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A blog reader from Santa Maria sent me the following that he recevied in his mail.

“Dear Homeowner, I have a client looking for a home in your neighborhood and I’m wondering if you are ready to sell, or have plans in the next six months? My client is pre-approved for her financing and is currently a homeowner, but does not need to sell in order to buy. She is ready to make a decision rightaway, providing the home is right for her. If you have interest in putting a deal together, please give me a call, and let’s see what we can negotiate”.

This could be an example of the classic “How to Generate Leads in your Farm Area”. Does this agent really have a buyer interested in a home in this neighborhood? Or as our Blog reader says “I assume one would call the broker – the mysterious woman would have found a place, and you would then have the broker wanting to list your home and promise another excited buyer soon!!!!” Not saying what the Buyer is looking for in the home that is “right for her” does make you wonder if there is such a Buyer. I hope there is really a Buyer as the Realtor Codes of Ethics says you need to be truthful in your advertising.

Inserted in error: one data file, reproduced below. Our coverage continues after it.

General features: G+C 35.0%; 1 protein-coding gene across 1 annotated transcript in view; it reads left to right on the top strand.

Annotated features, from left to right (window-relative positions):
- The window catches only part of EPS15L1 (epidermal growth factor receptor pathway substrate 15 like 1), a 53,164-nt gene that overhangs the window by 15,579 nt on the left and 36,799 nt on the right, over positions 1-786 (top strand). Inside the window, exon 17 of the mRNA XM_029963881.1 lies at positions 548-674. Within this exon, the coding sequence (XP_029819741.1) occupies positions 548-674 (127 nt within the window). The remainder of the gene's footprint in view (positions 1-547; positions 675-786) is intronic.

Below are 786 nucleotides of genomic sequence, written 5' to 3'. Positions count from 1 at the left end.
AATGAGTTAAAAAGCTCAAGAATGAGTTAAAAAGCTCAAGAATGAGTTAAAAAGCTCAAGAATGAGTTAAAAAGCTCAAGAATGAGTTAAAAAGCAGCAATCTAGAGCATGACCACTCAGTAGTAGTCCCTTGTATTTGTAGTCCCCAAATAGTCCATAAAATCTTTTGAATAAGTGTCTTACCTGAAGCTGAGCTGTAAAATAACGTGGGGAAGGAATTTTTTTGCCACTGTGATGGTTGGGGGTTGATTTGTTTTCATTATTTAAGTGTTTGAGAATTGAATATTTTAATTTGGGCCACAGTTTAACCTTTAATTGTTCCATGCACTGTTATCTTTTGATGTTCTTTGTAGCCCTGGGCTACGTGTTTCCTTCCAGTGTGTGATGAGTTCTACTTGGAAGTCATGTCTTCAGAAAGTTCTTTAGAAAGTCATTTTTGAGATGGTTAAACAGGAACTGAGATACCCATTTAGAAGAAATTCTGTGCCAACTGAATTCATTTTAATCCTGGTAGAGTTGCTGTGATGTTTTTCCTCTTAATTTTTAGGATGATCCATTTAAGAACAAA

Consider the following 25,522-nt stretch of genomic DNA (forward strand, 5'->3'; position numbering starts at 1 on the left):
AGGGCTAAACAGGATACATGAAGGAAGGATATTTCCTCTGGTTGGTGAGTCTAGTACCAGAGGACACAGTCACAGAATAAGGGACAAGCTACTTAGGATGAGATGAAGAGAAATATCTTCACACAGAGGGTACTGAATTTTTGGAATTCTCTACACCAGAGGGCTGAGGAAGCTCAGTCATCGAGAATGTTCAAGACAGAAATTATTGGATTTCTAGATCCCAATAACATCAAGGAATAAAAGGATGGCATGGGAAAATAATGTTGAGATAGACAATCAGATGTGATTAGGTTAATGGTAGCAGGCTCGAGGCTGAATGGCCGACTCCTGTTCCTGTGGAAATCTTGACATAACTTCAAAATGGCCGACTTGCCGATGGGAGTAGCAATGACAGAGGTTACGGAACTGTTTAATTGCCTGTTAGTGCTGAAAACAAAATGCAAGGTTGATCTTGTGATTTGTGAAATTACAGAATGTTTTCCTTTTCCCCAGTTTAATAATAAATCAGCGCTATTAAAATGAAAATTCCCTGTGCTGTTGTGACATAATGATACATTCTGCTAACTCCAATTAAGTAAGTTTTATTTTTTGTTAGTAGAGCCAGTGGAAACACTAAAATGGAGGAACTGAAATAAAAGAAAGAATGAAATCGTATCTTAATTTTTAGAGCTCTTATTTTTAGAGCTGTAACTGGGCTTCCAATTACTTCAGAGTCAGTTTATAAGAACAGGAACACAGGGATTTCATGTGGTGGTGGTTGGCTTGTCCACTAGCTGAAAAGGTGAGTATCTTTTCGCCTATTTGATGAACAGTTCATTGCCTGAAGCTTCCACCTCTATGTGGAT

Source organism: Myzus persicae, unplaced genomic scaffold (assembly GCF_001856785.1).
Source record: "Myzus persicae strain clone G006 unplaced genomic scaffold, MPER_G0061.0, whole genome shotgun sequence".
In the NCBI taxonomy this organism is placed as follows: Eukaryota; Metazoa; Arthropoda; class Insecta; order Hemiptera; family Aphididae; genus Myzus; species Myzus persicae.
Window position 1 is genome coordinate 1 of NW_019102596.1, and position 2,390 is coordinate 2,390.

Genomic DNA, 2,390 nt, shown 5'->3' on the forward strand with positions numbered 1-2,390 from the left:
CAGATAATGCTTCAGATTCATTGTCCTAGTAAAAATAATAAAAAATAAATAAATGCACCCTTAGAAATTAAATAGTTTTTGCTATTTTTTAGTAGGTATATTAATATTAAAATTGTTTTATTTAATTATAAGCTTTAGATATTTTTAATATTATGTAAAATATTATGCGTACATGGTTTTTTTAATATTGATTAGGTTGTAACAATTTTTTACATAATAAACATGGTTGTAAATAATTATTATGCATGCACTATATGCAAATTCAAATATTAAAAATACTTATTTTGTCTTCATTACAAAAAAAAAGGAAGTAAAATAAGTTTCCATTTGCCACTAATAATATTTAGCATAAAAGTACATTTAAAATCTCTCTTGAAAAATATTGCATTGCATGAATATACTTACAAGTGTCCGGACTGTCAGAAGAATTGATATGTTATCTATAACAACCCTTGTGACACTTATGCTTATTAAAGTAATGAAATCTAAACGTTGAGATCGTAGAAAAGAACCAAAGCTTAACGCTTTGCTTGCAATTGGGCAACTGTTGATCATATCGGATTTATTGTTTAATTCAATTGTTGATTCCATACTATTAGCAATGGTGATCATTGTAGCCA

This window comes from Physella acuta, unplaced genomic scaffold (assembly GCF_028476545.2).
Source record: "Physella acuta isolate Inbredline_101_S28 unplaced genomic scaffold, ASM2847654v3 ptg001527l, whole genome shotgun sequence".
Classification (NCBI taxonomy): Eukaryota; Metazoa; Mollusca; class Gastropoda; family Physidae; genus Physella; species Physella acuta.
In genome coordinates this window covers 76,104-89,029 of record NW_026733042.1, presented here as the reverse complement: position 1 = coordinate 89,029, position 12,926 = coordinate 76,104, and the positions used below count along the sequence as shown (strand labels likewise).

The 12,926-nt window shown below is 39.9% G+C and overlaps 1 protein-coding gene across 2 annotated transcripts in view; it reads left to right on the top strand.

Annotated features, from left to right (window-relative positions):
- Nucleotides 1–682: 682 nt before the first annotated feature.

Ok, let’s believe that the agent does have this wonderful Buyer that has enough wealth to own 2 houses. If you were really interested in selling your home, wouldn’t you want to put it on the market and see if there other Buyers out there rather than doing a negotiation with just one party?

Also, I wouldn’t have one agent represent both the Buyer and Seller in negotiations. One of the reasons you hire a professional Realtor is to represent YOU. How can you be sure that you are getting the best representation when the agent also has a fidiciary responsibility to represent the other party in the transaction too? If they favor one party in the transaction, the Realtor could get sued. But, it’s a risk some Realtors will take since they see that big commission paycheck for “double-ending” the transaction.

Written by Keith Byrd - Go to Keith's Website/Profile